The United Kingdom variant of COVID-19 was the dominant strain in Moscow’s wastewater, according to test results received last month.

The U.S. Centers for Disease Control and Prevention classify the strain as a “variant of concern.” The CDC says the U.K. variant carries about a 50 percent increased transmission rate and potential increased severity based on hospitalizations and case fatality rates.

Public Health – Idaho North Central District Director Carol Moehrle said in an email the science shows COVID-19 vaccines are still effective against the U.K. and the California variants, both of which have been found in Moscow’s wastewater.

Tyler Palmer, deputy city supervisor of public works and services, said health experts have said they anticipated the U.K. strain to be the most dominant in most areas of the country.

“With Moscow being kind of a central hub for the area, we get a lot of travel from around the region, country and even world,” Palmer said. “It wasn’t terribly surprising to see that the U.K. variant is here. The good news is that the vaccines are showing to be highly effective against that variant.”

The city of Moscow started testing its wastewater for the presence of COVID-19 in May 2020. Palmer said the city takes samples twice a week from the Water Reclamation and Reuse Facility on West Pullman Road and the University of Idaho tests them to monitor COVID-19 concentrations in the community.

Palmer said as variants started to become more of a concern, the city identified a company it could work with to conduct variant testing.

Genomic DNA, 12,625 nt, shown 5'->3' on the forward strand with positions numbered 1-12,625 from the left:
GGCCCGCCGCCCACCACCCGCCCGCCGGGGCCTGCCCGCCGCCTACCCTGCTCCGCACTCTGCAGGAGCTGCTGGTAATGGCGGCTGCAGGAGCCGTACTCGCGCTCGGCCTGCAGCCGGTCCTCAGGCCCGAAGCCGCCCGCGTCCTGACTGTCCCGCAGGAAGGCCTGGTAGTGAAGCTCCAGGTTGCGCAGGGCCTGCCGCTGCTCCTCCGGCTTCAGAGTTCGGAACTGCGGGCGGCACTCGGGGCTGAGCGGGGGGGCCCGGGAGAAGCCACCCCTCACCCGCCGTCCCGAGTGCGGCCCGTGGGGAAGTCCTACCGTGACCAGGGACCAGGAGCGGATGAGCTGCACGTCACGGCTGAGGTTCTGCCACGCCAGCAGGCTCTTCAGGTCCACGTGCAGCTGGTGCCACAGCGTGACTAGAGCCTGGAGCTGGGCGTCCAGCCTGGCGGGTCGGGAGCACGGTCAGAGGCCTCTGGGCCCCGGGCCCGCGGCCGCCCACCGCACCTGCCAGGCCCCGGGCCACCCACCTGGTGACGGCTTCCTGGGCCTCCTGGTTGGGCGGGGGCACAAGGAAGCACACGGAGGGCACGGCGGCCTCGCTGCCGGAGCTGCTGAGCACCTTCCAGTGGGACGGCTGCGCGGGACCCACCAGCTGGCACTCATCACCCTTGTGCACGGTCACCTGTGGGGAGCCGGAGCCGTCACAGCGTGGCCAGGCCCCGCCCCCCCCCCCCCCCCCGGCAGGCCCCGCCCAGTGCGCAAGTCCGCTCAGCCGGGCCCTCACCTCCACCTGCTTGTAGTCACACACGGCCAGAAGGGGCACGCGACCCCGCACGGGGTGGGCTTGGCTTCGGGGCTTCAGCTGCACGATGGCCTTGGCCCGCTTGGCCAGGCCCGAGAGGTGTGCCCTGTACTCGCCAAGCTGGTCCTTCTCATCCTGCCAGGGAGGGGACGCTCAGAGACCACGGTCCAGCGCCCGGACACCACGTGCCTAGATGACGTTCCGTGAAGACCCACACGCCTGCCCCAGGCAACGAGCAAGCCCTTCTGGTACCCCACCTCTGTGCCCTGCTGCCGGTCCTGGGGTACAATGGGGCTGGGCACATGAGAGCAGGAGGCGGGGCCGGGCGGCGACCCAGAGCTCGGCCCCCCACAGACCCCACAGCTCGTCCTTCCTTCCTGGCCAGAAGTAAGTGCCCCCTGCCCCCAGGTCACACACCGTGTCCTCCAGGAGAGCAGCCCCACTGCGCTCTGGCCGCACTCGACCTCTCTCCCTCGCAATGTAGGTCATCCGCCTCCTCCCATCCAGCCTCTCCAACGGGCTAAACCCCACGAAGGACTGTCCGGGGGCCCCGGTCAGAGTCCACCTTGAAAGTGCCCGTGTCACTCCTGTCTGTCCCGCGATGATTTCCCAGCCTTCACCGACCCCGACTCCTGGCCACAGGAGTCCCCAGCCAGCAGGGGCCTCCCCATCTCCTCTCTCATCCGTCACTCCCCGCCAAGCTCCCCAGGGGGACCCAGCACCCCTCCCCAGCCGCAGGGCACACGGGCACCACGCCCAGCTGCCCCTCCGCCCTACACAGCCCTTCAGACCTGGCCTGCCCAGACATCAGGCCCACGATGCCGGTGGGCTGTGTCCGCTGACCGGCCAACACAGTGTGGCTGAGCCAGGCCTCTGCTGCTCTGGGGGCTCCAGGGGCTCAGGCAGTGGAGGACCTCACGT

He said two variant tests have been conducted and both showed the U.K. variant as the dominant strain. The first results were received April 13, he said.

“It’s just continuing to add to our body of knowledge in trying to utilize whatever tools are at our disposal to help inform our response to the pandemic,” Palmer said.

Moehrle said seven variants have been identified in Latah County — five U.K. variants and two California variants.

Statewide, Idaho has performed 123,809 tests for variants and have identified 264 U.K., 57 California, seven New York City, seven other, two South Africa and one Brazil variant.

Palmer said the UI will continue testing the city’s wastewater and the variant testing will be conducted twice a month.

Palmer urged people to get vaccinated to keep the number of COVID-19 cases down, regardless of the strain.

“Being aware of the risks in our community and how we can continue to slow the spread and manage illness is so important,” Moscow Mayor Bill Lambert said in a news release Friday about the U.K. variant. “Continuing our work to prevent illness is key. Social distancing and wearing masks are working to help us bridge the gap as folks who want to can get vaccinated.”

Cases continue to rise to some degree in Whitman and Latah counties.

Whitman County Public Health reported 27 new confirmed cases Friday, raising the total since the pandemic started to 4,273. Deaths and hospitalizations remained unchanged at 48 and 106, respectively, since the start of COVID-19.

In Latah County, Public Health - Idaho North Central District reported seven new cases Friday, including four people in the 18-29 age range, one man in his 30s, one man in his 40s and one woman in her 60s.

There have been 2,957 confirmed and 163 probable cases since the pandemic started. Of those cases, 2,968 have recovered, 142 remain open and 10 have died.

Latah County remains in the “moderate risk” category for COVID-19.

Cabeza can be reached at (208) 883-4631, or by email to gcabeza@dnews.com.

Recommended for you